National Grid warns of permitting risks to meet growing gas demand

National Grid warns of permitting risks to meet growing gas demand

National Grid plans to continue pursuing an expansion of a gas project in Greenpoint, Brooklyn, and more compressed natural gas injection sites to meet growing demand for natural gas downstate.

The utility released an updated report Wednesday on its plans to serve peak gas demand on the coldest winter days. The plan finds that alternatives to the solutions Grid has already focused on face even more permitting or feasibility risks.

Why it matters: The 108-page report appears partly aimed at bolstering Grid’s effort to secure permits from New York City for new liquified natural gas vaporizers at an existing Greenpoint facility. It warns of potential gas supply shortfalls in the winter of 2023-2024 if delays occur, with additional risks if energy efficiency and other efforts don’t take off as planned.

Key context: National Grid sparked widespread outrage and condemnation when the utility imposed an abrupt, poorly communicated moratorium on new gas hookups on Long Island and the parts of New York City it serves. The moratorium came after New York rejected a pipeline the utility said was essential to continue serving new customers.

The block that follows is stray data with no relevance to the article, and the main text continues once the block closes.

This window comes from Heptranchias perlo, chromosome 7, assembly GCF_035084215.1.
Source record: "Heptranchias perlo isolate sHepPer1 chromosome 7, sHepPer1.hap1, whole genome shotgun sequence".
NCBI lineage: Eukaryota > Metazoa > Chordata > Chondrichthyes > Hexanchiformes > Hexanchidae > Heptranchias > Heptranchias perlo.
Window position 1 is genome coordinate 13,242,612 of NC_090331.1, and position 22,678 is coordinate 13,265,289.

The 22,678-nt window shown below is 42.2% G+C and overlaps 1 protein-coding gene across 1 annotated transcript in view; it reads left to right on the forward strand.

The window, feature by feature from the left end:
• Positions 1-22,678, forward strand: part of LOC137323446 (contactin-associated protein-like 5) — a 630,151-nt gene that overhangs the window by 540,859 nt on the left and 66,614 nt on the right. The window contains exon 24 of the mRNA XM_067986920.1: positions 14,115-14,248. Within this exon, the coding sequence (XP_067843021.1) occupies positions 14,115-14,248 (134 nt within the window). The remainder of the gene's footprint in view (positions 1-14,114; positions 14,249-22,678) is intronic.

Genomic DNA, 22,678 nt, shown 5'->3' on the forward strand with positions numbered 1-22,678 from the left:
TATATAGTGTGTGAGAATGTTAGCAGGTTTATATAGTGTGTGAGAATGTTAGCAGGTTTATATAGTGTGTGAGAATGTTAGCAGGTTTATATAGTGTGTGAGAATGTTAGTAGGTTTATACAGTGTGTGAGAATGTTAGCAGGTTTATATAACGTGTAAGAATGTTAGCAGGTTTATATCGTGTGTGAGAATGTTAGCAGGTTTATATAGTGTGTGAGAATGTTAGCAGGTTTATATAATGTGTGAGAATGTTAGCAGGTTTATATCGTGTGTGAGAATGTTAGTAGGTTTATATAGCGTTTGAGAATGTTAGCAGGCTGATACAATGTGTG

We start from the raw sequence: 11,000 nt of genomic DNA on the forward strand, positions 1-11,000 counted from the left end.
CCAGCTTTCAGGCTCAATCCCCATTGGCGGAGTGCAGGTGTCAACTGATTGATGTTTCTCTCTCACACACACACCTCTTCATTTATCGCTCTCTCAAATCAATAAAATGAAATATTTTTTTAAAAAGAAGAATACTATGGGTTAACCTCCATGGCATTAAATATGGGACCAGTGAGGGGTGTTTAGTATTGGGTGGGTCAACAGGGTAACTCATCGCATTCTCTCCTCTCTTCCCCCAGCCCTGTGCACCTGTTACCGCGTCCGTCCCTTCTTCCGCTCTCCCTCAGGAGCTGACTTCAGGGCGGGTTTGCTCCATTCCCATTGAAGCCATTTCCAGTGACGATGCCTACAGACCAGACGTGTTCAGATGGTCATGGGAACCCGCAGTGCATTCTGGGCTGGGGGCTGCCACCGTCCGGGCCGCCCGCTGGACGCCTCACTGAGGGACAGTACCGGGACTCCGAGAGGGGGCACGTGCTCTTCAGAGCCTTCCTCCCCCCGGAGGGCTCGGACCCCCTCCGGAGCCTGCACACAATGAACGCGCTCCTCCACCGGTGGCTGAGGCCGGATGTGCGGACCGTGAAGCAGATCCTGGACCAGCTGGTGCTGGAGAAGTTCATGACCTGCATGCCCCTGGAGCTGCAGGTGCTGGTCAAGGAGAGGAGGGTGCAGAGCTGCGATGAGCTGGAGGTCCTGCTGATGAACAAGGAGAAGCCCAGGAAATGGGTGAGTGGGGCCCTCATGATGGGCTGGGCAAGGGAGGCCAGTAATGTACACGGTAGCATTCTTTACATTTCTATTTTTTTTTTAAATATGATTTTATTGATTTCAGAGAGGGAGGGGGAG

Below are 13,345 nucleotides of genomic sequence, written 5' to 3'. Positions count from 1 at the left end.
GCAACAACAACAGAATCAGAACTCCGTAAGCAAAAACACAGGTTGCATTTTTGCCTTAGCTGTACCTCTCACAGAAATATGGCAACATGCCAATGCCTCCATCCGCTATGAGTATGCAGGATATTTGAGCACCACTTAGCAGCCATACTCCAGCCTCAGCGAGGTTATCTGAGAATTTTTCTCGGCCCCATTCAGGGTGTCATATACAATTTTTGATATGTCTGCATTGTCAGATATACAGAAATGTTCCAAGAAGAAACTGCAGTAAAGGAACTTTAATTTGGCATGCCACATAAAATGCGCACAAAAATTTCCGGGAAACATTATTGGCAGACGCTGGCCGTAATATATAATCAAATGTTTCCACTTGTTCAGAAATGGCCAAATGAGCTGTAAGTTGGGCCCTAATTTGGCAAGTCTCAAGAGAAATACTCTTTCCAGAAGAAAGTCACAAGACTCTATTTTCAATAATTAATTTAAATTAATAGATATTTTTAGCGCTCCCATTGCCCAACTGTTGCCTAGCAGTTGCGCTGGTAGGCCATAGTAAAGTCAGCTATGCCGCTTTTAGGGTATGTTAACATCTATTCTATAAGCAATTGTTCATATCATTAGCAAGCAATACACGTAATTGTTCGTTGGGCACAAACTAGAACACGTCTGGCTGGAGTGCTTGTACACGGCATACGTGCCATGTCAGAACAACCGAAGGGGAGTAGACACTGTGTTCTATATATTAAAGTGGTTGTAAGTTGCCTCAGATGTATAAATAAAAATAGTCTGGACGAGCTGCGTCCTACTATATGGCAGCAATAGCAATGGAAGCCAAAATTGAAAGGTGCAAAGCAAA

A subsequent settlement with Gov. Andrew Cuomo’s administration required Grid to do something gas utilities had never done: involve and inform the public about their forecast gas demand and supply options. Grid’s plan has drawn criticism because it continues to rely on investments in gas infrastructure including the LNG vaporizers, CNG injection sites and an upstream compressor station known as the Iroquois ExC project.

Environmental advocates argue the utility should focus solely on heat pump, energy efficiency and demand side options. But Grid officials say they’ve already included ambitious ramp-ups of those programs and that more is not realistic. State regulatory staff also agreed in recent rate case comments that the utility’s proposed infrastructure projects are needed to ensure reliability.

Details: National Grid’s report finds that permitting delays and challenges in ramping up novel demand-side management programs for its selected solutions to meet demand could “create a real risk of National Grid not being able to meet future customer demand, requiring an updated assessment of potential impact and consideration of alternatives.”